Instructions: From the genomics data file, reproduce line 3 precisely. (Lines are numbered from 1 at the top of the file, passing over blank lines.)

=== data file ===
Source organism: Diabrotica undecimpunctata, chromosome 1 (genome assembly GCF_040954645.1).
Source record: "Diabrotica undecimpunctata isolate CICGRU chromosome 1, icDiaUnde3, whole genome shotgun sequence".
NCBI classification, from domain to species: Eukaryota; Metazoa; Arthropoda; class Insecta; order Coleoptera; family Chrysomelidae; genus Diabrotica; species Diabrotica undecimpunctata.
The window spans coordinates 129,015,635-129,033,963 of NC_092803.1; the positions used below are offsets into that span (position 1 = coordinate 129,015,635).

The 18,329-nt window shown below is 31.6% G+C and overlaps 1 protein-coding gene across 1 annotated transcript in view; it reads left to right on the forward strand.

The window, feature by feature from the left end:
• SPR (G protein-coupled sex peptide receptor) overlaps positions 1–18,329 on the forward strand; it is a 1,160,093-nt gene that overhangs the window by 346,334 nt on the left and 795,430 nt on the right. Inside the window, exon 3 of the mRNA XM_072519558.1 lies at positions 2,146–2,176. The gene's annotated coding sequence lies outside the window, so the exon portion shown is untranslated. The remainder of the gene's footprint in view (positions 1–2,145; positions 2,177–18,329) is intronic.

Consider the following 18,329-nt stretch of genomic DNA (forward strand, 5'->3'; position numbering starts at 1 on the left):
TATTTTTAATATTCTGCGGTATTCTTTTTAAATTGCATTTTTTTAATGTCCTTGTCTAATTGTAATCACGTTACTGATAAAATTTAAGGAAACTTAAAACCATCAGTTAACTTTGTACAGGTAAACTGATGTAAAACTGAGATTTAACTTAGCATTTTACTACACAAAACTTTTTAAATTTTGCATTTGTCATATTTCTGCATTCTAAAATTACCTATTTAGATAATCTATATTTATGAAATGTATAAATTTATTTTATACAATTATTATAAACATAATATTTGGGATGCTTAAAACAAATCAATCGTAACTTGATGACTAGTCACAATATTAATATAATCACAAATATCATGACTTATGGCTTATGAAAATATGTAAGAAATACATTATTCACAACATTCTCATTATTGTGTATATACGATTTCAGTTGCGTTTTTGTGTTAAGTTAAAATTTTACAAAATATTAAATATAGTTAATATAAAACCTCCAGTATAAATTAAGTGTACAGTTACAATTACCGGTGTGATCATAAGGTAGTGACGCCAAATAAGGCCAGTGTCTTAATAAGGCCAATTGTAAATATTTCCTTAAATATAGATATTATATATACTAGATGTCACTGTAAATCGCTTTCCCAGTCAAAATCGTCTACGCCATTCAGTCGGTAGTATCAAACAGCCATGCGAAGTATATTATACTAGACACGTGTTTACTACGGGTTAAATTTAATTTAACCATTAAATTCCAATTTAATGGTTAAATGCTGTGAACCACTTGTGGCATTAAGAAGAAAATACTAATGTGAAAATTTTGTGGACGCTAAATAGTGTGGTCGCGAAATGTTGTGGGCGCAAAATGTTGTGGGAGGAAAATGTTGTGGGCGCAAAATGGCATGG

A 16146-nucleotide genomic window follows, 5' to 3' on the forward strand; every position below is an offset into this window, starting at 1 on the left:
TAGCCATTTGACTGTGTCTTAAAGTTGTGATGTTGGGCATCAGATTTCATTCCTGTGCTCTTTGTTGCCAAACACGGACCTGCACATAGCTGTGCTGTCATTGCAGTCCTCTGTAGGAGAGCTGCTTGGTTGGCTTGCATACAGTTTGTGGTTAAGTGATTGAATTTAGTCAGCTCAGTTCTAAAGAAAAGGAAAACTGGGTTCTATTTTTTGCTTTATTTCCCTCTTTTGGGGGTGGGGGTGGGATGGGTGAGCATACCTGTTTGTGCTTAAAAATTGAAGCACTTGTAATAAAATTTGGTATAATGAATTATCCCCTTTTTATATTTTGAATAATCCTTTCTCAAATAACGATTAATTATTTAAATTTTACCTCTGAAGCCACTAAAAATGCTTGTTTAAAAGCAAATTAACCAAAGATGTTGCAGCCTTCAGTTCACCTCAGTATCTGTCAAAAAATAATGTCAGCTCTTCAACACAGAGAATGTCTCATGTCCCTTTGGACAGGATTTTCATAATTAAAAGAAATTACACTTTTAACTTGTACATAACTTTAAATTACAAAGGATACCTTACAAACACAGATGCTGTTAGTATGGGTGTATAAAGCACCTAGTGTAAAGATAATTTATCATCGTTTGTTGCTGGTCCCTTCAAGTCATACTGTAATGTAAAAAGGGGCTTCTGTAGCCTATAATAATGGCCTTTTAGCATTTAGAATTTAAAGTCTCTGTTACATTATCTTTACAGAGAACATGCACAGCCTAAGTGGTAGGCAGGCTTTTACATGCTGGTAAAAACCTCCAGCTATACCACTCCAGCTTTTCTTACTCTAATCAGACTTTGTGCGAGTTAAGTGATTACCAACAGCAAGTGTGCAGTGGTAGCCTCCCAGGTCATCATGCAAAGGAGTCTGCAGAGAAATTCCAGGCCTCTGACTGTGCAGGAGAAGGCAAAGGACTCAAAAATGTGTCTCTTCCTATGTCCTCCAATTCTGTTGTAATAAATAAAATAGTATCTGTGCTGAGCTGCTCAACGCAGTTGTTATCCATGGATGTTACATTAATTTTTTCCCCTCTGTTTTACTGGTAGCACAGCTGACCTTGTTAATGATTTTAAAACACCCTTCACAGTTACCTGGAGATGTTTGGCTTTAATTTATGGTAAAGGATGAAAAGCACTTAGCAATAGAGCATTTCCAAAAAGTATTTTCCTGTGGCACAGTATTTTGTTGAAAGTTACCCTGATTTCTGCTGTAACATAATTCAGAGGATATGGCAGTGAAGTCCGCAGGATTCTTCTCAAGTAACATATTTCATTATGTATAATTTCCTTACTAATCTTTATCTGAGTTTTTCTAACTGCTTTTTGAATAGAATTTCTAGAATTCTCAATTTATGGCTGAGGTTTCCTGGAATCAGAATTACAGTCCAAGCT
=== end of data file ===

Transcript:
NCBI classification, from domain to species: Eukaryota; Metazoa; Arthropoda; class Insecta; order Coleoptera; family Chrysomelidae; genus Diabrotica; species Diabrotica undecimpunctata.